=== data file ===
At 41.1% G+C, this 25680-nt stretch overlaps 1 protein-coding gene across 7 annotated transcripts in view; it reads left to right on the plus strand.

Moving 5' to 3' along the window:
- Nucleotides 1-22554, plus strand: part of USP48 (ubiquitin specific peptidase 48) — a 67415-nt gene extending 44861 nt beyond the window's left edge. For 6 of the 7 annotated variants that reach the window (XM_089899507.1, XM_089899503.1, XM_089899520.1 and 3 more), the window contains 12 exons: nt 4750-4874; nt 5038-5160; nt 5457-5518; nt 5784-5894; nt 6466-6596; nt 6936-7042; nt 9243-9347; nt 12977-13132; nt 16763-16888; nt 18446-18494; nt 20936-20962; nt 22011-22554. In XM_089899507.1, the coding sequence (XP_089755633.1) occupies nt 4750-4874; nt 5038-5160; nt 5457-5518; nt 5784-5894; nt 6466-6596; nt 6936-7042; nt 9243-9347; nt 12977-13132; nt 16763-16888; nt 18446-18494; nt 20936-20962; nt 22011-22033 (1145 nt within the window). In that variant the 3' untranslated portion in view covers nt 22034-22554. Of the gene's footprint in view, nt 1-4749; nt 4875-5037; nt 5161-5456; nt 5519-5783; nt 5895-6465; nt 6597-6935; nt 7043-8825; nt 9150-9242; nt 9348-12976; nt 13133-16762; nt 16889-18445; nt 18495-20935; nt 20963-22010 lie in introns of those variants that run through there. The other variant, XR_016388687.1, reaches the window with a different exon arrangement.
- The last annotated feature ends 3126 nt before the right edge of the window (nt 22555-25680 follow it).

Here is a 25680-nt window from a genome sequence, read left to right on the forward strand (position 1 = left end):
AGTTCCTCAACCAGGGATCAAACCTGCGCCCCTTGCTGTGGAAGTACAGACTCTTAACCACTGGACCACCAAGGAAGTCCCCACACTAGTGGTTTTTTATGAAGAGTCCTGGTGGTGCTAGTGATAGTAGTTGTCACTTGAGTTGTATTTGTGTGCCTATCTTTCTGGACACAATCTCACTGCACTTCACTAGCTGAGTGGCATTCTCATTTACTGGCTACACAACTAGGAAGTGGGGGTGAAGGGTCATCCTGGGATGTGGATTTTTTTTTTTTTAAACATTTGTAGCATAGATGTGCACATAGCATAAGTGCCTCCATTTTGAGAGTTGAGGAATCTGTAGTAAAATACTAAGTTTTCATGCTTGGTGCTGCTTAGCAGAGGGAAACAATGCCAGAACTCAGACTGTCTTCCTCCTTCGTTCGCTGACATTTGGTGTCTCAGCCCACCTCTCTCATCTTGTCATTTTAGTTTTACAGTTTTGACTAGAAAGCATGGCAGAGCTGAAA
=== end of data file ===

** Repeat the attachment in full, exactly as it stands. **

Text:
At 41.1% G+C, this 25680-nt stretch overlaps 1 protein-coding gene across 7 annotated transcripts in view; it reads left to right on the plus strand.

Moving 5' to 3' along the window:
- Nucleotides 1-22554, plus strand: part of USP48 (ubiquitin specific peptidase 48) — a 67415-nt gene extending 44861 nt beyond the window's left edge. For 6 of the 7 annotated variants that reach the window (XM_089899507.1, XM_089899503.1, XM_089899520.1 and 3 more), the window contains 12 exons: nt 4750-4874; nt 5038-5160; nt 5457-5518; nt 5784-5894; nt 6466-6596; nt 6936-7042; nt 9243-9347; nt 12977-13132; nt 16763-16888; nt 18446-18494; nt 20936-20962; nt 22011-22554. In XM_089899507.1, the coding sequence (XP_089755633.1) occupies nt 4750-4874; nt 5038-5160; nt 5457-5518; nt 5784-5894; nt 6466-6596; nt 6936-7042; nt 9243-9347; nt 12977-13132; nt 16763-16888; nt 18446-18494; nt 20936-20962; nt 22011-22033 (1145 nt within the window). In that variant the 3' untranslated portion in view covers nt 22034-22554. Of the gene's footprint in view, nt 1-4749; nt 4875-5037; nt 5161-5456; nt 5519-5783; nt 5895-6465; nt 6597-6935; nt 7043-8825; nt 9150-9242; nt 9348-12976; nt 13133-16762; nt 16889-18445; nt 18495-20935; nt 20963-22010 lie in introns of those variants that run through there. The other variant, XR_016388687.1, reaches the window with a different exon arrangement.
- The last annotated feature ends 3126 nt before the right edge of the window (nt 22555-25680 follow it).

Here is a 25680-nt window from a genome sequence, read left to right on the forward strand (position 1 = left end):
AGTTCCTCAACCAGGGATCAAACCTGCGCCCCTTGCTGTGGAAGTACAGACTCTTAACCACTGGACCACCAAGGAAGTCCCCACACTAGTGGTTTTTTATGAAGAGTCCTGGTGGTGCTAGTGATAGTAGTTGTCACTTGAGTTGTATTTGTGTGCCTATCTTTCTGGACACAATCTCACTGCACTTCACTAGCTGAGTGGCATTCTCATTTACTGGCTACACAACTAGGAAGTGGGGGTGAAGGGTCATCCTGGGATGTGGATTTTTTTTTTTTTAAACATTTGTAGCATAGATGTGCACATAGCATAAGTGCCTCCATTTTGAGAGTTGAGGAATCTGTAGTAAAATACTAAGTTTTCATGCTTGGTGCTGCTTAGCAGAGGGAAACAATGCCAGAACTCAGACTGTCTTCCTCCTTCGTTCGCTGACATTTGGTGTCTCAGCCCACCTCTCTCATCTTGTCATTTTAGTTTTACAGTTTTGACTAGAAAGCATGGCAGAGCTGAAA